Accusing Canada of backsliding on its commitments, the United States requested consultations on Wednesday with its northern neighbor over dairy import quotas that limit American access to the Canadian market. U.S. trade representative Katherine Tai said Canada has expanded its restrictions despite being the loser in a USMCA trade ruling.
Consultations are the first step under the USMCA to settle trade disputes, but the process can escalate if the nations cannot agree. A three-judge panel ruled last December that Canada had manipulated its tariff-rate quotas (TRQs), by making them available only to processors, to limit imports of U.S. dairy products.
“I am deeply disappointed by Canada’s decision to expand its dairy tariff-rate quota restrictions,” said Tai. Agriculture Secretary Tom Vilsack said the Biden administration was “considering all options available” to remove unfair Canadian barriers to U.S. dairy products.
U.S. dairy groups applauded the request for consultations but said the White House should act if Canada tried to evade tariff reform. The government “must be prepared to deploy the strongest-possible retaliatory measures envisioned under USMCA should this ‘whack-a-mole’ approach continue,” said Jim Mulhern, chief executive of the National Milk Producers Federation.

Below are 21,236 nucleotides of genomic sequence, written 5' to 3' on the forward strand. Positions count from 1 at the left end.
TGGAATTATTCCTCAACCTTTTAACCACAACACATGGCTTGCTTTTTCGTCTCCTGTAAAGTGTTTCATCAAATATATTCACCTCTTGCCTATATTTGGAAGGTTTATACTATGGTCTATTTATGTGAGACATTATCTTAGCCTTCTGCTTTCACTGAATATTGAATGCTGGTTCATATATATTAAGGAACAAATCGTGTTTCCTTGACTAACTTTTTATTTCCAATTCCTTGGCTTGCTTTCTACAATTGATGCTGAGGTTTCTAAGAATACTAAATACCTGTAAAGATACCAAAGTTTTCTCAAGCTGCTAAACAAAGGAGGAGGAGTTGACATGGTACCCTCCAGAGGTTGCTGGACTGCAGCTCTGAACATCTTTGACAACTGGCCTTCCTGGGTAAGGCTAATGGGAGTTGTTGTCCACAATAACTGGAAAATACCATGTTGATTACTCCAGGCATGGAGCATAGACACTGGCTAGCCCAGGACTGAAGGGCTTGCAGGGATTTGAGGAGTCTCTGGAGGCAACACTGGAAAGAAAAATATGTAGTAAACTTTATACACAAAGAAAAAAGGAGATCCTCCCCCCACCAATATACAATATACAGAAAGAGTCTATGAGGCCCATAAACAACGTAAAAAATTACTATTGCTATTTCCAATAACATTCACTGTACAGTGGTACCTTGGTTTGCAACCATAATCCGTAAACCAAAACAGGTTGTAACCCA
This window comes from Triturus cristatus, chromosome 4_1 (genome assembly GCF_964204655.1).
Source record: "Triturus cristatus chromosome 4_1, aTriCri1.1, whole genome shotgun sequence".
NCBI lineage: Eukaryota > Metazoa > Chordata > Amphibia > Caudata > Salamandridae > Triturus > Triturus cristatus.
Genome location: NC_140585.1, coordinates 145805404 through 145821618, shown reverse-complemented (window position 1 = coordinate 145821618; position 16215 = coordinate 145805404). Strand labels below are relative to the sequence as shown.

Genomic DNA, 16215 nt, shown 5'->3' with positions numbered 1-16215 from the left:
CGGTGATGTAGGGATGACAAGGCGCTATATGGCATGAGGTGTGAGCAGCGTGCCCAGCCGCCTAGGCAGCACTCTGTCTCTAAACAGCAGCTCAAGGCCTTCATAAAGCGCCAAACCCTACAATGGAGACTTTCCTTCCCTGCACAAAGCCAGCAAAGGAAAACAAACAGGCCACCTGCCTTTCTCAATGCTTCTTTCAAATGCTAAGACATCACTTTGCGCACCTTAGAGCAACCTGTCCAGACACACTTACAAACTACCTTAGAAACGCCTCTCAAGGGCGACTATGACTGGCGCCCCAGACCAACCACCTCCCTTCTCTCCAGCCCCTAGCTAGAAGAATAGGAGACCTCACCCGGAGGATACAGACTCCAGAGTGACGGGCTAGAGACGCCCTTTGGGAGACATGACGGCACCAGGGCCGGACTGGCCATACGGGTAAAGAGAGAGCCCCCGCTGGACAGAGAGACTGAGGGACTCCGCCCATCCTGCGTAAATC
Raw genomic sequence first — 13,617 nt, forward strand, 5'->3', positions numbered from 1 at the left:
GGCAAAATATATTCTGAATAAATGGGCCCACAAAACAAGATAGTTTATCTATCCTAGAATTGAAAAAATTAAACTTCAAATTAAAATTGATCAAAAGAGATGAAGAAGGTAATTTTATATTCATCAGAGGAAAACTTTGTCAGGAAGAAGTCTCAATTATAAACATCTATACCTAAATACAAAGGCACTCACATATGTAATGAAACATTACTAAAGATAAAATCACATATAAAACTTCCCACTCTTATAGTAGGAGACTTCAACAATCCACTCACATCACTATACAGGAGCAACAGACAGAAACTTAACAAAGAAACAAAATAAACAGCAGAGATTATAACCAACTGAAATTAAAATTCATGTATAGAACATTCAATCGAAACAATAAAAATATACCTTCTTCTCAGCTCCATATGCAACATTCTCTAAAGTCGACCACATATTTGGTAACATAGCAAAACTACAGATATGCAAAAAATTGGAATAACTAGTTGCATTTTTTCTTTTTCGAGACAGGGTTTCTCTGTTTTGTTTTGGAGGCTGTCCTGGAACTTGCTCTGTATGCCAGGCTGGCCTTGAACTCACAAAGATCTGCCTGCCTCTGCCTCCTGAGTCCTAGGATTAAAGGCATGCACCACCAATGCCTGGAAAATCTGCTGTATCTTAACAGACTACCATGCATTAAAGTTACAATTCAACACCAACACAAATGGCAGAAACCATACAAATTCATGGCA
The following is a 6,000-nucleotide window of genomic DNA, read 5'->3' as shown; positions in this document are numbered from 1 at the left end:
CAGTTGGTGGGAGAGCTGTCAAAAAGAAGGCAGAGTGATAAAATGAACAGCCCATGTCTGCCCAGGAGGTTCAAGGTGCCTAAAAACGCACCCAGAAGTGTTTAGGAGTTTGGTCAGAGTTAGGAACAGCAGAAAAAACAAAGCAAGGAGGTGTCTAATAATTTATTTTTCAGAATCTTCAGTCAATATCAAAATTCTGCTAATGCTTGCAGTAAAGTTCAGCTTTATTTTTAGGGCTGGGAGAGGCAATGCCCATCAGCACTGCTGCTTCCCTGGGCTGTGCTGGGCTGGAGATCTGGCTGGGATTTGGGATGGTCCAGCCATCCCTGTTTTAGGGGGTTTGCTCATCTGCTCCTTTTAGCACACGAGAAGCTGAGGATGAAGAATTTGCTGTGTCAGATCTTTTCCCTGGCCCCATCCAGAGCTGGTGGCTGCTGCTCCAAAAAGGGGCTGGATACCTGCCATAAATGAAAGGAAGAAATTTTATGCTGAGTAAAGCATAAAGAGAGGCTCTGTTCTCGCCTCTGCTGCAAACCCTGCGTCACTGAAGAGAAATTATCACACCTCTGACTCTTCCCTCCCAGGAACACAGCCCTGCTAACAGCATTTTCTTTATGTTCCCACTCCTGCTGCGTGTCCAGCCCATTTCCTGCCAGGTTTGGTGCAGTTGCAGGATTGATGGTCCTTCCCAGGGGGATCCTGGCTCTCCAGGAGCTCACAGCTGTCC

International trade minister Mary Ng said Canada would actively participated in the consultations, though she said that “Canada has met its obligations … to ensure our TRQ system is compliant.”
On May 16, Canada put a revised dairy quota system into operation. It eliminated TRQs reserved for processors — “the sole finding” against Canada, said Ng.
In requesting consultations, the United States said the new tariff system excluded retailers and food service operators from applying for a share of U.S. dairy imports. Canada, it said, would also suppress imports by allocating the import quotas in tranches and by requiring applicants to be active during all 12 months of a baseline period.
The USMCA requires that quotas be fully allocated at the start of the trade year, said the United States. It said the 12-month activity requirement would bar new businesses from obtaining a share of U.S. imports.